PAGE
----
Priests care for the people, but who cares for priests?

Priests are increasingly isolated and often have no one to whom they can bare their soul (Photo:AP)

Recent controversies are an all too vivid reminder that priests are under various and sometimes severe pressures and that frequently we deal with delicate personal situations. Some professions and employers have ways in which their members can express their concerns and open up regarding the challenges they are facing in their work. But to whom does the priest turn to bare his soul?

Some priests have spiritual directors, and others have the company of fellow priests occasionally in the form of support groups. Others might turn to their bishop. Then there is the Sacrament of Reconciliation. But all these options have their limitations.

Spiritual directors are hard to come by and in the nature of their role their job is primarily spiritual and less concerned with the practical challenges of living as a priest on a day-to-day basis. In seeking help from fellow priests my experience is that there are fewer of us around, we are increasingly scattered, alone and ensnared in a multitude of duties. Therefore contact is more spasmodic than in the past.

Where one’s bishop is concerned the situation can be invidious since a bishop’s role is not purely pastoral – he is also in authority too. An ordinary priest may be wary of disclosing himself fully to his bishop, being uncertain of the consequences. Confession is sacramental primarily and not always the best forum for talking about matters in depth unless one’s confessor has a lot of time on his hands.

An area of life which is sometimes compared to the priesthood is that of counselling and psychotherapy. I have been fortunate enough to train for several years in this field. There are plenty of pitfalls but I am convinced that there is much that we can learn, too, where the priesthood is concerned. Of course counselling and priesthood are not completely analogous, but, like priests, counsellors do deal with people’s personal problems and the problems which they throw up for the counsellor. The latter are sometimes referred to under the heading of counter-transference. This is what the counsellor feels about the client – or in this case what the priest feels about the parishioner, for example.

An example of this, which once arose for me some years ago, was when a parishioner had a mental breakdown.

But I felt only limited sympathy for him, and experienced no desire to rush down to the hospital and visit him. The reality for me was that I felt upset by the way he had treated a family member and that to gallop to his assistance would have been to rescue him from a situation that was partly of his own making. I clearly needed to look at my own response here but there was no one to whom I could turn.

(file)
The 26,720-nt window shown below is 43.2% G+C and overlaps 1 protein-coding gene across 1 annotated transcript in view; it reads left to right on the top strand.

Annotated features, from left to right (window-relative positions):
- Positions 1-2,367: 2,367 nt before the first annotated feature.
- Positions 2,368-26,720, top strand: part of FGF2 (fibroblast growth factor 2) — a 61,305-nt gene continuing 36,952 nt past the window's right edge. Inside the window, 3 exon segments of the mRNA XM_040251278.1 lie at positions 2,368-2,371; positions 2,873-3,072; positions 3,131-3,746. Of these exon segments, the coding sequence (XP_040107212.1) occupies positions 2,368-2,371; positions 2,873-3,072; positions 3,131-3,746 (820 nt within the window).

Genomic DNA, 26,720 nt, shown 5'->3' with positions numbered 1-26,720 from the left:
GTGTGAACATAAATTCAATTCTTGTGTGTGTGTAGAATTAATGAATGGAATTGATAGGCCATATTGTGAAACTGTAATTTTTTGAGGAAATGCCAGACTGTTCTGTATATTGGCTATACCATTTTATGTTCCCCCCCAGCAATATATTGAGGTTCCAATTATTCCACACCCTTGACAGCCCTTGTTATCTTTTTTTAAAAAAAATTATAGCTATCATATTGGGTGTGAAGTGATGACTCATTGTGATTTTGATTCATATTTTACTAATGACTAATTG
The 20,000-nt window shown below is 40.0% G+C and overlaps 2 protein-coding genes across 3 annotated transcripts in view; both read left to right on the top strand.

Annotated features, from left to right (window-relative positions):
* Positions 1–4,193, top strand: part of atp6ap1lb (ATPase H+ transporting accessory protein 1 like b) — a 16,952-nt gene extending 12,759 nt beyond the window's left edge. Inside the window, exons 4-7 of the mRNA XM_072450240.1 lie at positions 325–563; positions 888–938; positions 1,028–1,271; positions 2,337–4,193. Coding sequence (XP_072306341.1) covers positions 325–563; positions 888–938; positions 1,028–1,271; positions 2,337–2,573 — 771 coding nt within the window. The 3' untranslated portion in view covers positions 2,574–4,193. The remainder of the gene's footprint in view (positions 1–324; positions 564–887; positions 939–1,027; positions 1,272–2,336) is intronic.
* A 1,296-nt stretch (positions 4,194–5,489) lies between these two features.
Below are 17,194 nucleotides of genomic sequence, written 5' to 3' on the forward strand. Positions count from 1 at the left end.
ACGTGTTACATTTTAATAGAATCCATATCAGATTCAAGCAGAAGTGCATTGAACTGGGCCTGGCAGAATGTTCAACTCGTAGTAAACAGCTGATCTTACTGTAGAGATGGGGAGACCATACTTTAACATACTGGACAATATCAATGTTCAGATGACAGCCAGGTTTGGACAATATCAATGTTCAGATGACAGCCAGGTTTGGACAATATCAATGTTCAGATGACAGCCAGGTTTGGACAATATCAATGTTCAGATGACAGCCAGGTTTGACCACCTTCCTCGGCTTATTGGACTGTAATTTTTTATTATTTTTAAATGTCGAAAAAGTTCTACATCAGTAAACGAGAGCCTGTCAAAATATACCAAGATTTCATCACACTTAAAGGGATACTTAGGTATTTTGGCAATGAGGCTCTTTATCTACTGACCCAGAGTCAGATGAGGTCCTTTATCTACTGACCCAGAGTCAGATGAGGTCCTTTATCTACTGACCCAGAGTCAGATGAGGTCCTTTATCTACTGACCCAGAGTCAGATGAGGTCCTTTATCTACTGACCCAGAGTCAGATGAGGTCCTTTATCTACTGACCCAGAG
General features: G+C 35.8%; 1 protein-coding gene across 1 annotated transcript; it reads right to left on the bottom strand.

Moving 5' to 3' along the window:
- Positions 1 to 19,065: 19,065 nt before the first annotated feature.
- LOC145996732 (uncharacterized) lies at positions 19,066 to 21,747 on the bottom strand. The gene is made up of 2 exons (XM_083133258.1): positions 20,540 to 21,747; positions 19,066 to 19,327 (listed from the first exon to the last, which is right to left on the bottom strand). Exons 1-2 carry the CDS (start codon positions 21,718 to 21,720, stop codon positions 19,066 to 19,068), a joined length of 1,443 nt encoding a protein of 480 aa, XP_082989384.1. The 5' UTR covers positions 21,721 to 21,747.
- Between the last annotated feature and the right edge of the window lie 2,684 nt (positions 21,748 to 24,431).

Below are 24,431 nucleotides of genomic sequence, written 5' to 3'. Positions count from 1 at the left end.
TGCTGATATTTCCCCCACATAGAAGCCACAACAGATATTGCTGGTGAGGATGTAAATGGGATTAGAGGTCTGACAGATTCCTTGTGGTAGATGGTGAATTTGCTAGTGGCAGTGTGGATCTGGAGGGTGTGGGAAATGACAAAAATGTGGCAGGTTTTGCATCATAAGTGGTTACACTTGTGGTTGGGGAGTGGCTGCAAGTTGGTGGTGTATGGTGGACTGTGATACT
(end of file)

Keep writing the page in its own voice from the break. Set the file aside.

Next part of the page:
In counselling there is a process of supervision. Counsellors are supposed to be in supervision on a regular basis. For some the word “supervision” may have an authoritarian or even a threatening tone to it, but the good supervisor does not lay down the law, but encourages, guides and generally supports the counsellor. Some supervision is in a group setting. This is particularly valuable because it enables counsellors to discuss their concerns in a safe setting and to contribute to the input of other counsellors. Among other advantages to supervision are that it offers a third-party view, and that it helps you to explore your feelings about the person with whom you are dealing, as well as the professionalism in the way you work.

There are those who might maintain that the world of psychotherapy and counselling is not an area from which the priesthood can learn. Here, I sometimes experience a sense that the Church feels it can provide a parallel society to the modern world, one in which we do not draw from secular disciplines because the Church is suspicious of secular values. In fact, I would argue that this is a false dichotomy and that in any case counselling and psychotherapy are not wholly secular in their genesis. A number of important pioneering figures in this field have come from religious backgrounds: for example, C G Jung, Rollo May and Carl Rogers. The Jewish religious philosopher Martin Buber has been influential in psychotherapy and one of Jung’s closest associates for several years was the Dominican Victor White. In the present day there are a number of Christian therapists, including Catholic priests, who are engaged in this field.

The reality is that we draw from the secular world the whole time. A simple example of this is child protection legislation, where the Church has been obliged to adapt itself to a changing world, and alleged offences by clergy can no longer be dealt with on Church territory alone. Elsewhere the Church is opposed in theory to divorce but has to accept it in reality.

It would not be easy to set up a system of “supervision” for priests. There would be in-house resistance and it would be difficult to find suitable “supervisors”. Church supervisors would most likely have to be trained. It would entail long-term preparation and consultation to be effective. But there is a crying need for clergy to have an analogous system to counselling supervision, for it is not only pastoral dilemmas that need an outlet. Events of the past few years should also tell us that issues of priestly behaviour and mindset also need a forum where priests can express their fears, pressures, disturbances and anxieties.

Perhaps the existence of supervision as I have described it might have provided a safety valve for some of the tragic events that have occurred in the past and so damaged the Church.

Fr Ulick Loring is parish priest of St James’s in Twickenham, Middlesex, and a qualified counsellor